Plague on Our House
Harvard's handling of sexual assault needs dire reform
Last week, The Crimson published a troubling account of sexual assault on Harvard’s campus. The report documented that, despite resources available to sexual assault survivors like the Office of Sexual Assault Prevention and Response, the Administrative Board charged with discipline of the perpetrators remains committed to cryptic proceedings and vague standards of evidence that seem to benefit offenders over survivors.
The current unclear standard of evidence mandates that members of the Ad Board must be “sufficiently persuaded” of the occurrence of a sexual assault in order to take administrative action, rather than the “preponderance of the evidence” standard urged by the Office of Civil Rights at the U.S. Department of Education and already employed at all other Ivy League universities except Princeton.
We strongly encourage Harvard to adopt the preponderance of the evidence standard while revising its policies on sexual assault in the wake of the Undergraduate Council referendum that received 85 percent of the vote in favor of a reexamination of University sexual violence policies. A sluggish adoption of this standard leaves the University open to a Title IX suit similar to the lawsuit filed at Yale that prodded the institution to update its standard of evidence last year.
Diane L. Rosenfeld, a lecturer at Harvard Law School, notes that, “The preponderance of the evidence standard is the correct standard in discrimination cases. Just because it’s sex discrimination should not make it a higher standard…in the educational setting, the school is responsible for protecting the civil rights of the students.”
Harvard would also do well to adopt a standard of affirmative consent, where clear verbal or physical consent must be sought before sexual activity. Such a standard would place impetus on initiators of sexual activity to obtain consent rather than on victims to express non-consent. Harvard’s official adoption of affirmative consent, already employed at colleges including the University of Iowa and Antioch College, would encourage other colleges and universities to do the same.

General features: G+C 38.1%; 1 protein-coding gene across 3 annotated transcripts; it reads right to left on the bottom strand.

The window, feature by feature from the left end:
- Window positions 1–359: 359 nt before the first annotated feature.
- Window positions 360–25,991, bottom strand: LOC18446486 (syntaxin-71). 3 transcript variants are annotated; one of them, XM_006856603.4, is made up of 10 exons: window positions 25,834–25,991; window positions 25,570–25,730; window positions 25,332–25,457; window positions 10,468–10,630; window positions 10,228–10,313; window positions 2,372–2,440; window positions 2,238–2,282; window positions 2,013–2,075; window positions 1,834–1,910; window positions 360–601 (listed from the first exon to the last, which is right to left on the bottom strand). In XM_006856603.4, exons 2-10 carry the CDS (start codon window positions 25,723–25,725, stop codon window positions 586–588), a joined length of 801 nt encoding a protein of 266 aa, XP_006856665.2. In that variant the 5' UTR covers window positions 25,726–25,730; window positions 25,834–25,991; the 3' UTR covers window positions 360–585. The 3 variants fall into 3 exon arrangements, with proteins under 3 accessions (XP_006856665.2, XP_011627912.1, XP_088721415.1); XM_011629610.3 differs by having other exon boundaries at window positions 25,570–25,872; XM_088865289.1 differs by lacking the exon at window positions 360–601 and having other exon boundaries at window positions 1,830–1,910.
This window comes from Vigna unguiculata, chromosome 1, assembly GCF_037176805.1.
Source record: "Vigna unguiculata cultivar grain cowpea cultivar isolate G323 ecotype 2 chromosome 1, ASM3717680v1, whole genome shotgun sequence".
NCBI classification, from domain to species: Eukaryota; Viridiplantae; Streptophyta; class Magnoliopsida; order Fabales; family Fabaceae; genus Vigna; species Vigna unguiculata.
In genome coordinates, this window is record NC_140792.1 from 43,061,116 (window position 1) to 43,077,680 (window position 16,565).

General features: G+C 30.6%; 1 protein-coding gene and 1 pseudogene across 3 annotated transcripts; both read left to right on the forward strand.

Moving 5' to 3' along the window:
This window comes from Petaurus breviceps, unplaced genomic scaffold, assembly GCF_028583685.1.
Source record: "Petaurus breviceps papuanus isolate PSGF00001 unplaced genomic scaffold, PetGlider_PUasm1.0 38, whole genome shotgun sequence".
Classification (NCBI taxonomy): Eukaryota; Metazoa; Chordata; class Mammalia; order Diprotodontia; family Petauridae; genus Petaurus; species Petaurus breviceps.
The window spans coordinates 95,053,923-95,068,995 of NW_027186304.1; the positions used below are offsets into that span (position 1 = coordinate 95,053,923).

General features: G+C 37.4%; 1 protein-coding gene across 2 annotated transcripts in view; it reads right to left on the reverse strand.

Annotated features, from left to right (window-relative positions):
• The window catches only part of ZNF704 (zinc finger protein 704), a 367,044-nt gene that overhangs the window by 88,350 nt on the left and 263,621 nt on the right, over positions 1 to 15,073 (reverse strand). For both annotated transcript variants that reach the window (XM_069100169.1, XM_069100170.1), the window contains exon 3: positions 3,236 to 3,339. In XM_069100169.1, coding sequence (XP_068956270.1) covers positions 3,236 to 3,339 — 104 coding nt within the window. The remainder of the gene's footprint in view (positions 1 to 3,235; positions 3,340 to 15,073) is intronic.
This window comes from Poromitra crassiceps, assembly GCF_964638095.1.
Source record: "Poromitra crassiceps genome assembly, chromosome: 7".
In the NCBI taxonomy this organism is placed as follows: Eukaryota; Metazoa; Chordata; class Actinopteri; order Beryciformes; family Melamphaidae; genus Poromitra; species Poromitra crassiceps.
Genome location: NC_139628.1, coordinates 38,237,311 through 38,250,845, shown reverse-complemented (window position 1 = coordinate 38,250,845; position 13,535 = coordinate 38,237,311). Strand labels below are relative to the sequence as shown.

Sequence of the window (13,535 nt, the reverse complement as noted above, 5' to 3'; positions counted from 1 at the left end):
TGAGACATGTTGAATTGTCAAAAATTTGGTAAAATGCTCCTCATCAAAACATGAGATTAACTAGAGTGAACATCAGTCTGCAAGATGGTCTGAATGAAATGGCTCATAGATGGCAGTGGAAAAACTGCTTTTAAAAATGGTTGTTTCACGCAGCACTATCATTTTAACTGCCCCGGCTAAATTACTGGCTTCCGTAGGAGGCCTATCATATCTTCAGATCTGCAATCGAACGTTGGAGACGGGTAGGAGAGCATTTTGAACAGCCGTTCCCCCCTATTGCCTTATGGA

In 2010 alone, 36 Harvard students reported sexual assault to the Harvard University Police Department, but in the entire five-year period from 2005 to 2010, only eight cases of sexual misconduct were ever brought before the Ad Board. Of the eight cases, three resulted in students required to withdraw for at least one semester, and remarkably, no student was expelled. If there is any crime deserving of permanent expulsion from the University, it is rape proven beyond a reasonable doubt, but the Ad Board’s record from 2005 to 2010 suggests an undue priority given to the interests of sexual assailants. Moreover, false reports of sexual assault are statistically extremely rare, giving the Ad Board all the more reason to exercise due diligence in adjudicating students accused of assault.
Seeing their assailants on campus, survivors of sexual assault report dismay at these perceived lack of consequences delivered by the Ad Board to perpetrators. An overhaul is needed to remedy the clumsiness and lack of transparency in the Ad Board’s proceedings. Moving from a needlessly vague “sufficiently persuaded” barometer to the less capricious and more definite preponderance of evidence standard is an important step, as is the use of clearer policies and more severe punishments.
Harvard simply owes its students better.